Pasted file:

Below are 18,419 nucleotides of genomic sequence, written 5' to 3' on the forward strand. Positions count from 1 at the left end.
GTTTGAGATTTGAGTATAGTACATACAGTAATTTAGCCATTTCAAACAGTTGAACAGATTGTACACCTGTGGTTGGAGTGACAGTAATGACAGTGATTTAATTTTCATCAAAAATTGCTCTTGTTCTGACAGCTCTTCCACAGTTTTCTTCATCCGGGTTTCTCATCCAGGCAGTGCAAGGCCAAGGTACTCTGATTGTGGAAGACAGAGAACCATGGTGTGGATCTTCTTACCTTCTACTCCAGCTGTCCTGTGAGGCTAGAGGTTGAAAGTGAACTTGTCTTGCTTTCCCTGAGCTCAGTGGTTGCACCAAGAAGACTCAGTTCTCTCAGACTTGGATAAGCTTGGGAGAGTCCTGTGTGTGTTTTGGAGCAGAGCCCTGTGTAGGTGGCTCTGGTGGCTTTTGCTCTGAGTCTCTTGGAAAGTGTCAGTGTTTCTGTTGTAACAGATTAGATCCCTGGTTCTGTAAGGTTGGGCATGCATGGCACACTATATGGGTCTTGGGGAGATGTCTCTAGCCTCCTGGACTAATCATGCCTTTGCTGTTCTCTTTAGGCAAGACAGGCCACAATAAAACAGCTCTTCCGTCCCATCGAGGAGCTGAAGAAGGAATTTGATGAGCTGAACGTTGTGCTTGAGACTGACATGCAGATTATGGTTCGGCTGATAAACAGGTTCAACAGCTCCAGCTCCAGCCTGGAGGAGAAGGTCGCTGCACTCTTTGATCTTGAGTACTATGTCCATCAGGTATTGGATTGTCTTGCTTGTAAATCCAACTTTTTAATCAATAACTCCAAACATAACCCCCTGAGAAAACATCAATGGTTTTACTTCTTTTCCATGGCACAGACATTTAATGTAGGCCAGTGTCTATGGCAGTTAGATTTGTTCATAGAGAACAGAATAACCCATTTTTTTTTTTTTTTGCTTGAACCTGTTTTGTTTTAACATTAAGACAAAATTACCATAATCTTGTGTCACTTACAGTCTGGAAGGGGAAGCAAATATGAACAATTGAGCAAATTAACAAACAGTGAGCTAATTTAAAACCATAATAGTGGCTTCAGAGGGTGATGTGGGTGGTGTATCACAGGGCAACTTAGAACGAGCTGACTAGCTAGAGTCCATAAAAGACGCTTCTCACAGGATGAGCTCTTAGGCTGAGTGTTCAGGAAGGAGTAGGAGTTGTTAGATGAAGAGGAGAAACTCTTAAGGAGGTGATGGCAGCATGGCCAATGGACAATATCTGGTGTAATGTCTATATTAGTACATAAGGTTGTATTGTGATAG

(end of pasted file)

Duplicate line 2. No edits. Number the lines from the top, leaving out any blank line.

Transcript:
GTTTGAGATTTGAGTATAGTACATACAGTAATTTAGCCATTTCAAACAGTTGAACAGATTGTACACCTGTGGTTGGAGTGACAGTAATGACAGTGATTTAATTTTCATCAAAAATTGCTCTTGTTCTGACAGCTCTTCCACAGTTTTCTTCATCCGGGTTTCTCATCCAGGCAGTGCAAGGCCAAGGTACTCTGATTGTGGAAGACAGAGAACCATGGTGTGGATCTTCTTACCTTCTACTCCAGCTGTCCTGTGAGGCTAGAGGTTGAAAGTGAACTTGTCTTGCTTTCCCTGAGCTCAGTGGTTGCACCAAGAAGACTCAGTTCTCTCAGACTTGGATAAGCTTGGGAGAGTCCTGTGTGTGTTTTGGAGCAGAGCCCTGTGTAGGTGGCTCTGGTGGCTTTTGCTCTGAGTCTCTTGGAAAGTGTCAGTGTTTCTGTTGTAACAGATTAGATCCCTGGTTCTGTAAGGTTGGGCATGCATGGCACACTATATGGGTCTTGGGGAGATGTCTCTAGCCTCCTGGACTAATCATGCCTTTGCTGTTCTCTTTAGGCAAGACAGGCCACAATAAAACAGCTCTTCCGTCCCATCGAGGAGCTGAAGAAGGAATTTGATGAGCTGAACGTTGTGCTTGAGACTGACATGCAGATTATGGTTCGGCTGATAAACAGGTTCAACAGCTCCAGCTCCAGCCTGGAGGAGAAGGTCGCTGCACTCTTTGATCTTGAGTACTATGTCCATCAGGTATTGGATTGTCTTGCTTGTAAATCCAACTTTTTAATCAATAACTCCAAACATAACCCCCTGAGAAAACATCAATGGTTTTACTTCTTTTCCATGGCACAGACATTTAATGTAGGCCAGTGTCTATGGCAGTTAGATTTGTTCATAGAGAACAGAATAACCCATTTTTTTTTTTTTTTGCTTGAACCTGTTTTGTTTTAACATTAAGACAAAATTACCATAATCTTGTGTCACTTACAGTCTGGAAGGGGAAGCAAATATGAACAATTGAGCAAATTAACAAACAGTGAGCTAATTTAAAACCATAATAGTGGCTTCAGAGGGTGATGTGGGTGGTGTATCACAGGGCAACTTAGAACGAGCTGACTAGCTAGAGTCCATAAAAGACGCTTCTCACAGGATGAGCTCTTAGGCTGAGTGTTCAGGAAGGAGTAGGAGTTGTTAGATGAAGAGGAGAAACTCTTAAGGAGGTGATGGCAGCATGGCCAATGGACAATATCTGGTGTAATGTCTATATTAGTACATAAGGTTGTATTGTGATAG